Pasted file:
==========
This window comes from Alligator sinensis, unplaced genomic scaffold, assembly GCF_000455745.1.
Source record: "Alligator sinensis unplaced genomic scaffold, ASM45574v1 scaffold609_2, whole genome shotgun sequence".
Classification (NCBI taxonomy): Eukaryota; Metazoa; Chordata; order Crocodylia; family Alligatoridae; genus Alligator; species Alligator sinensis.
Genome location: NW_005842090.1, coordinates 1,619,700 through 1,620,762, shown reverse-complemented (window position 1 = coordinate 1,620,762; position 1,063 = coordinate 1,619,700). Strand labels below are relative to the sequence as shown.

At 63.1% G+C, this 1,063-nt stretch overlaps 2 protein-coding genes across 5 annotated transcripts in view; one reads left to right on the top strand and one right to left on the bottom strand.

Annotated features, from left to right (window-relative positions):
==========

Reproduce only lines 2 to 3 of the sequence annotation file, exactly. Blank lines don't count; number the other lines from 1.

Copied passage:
Source record: "Alligator sinensis unplaced genomic scaffold, ASM45574v1 scaffold609_2, whole genome shotgun sequence".
Classification (NCBI taxonomy): Eukaryota; Metazoa; Chordata; order Crocodylia; family Alligatoridae; genus Alligator; species Alligator sinensis.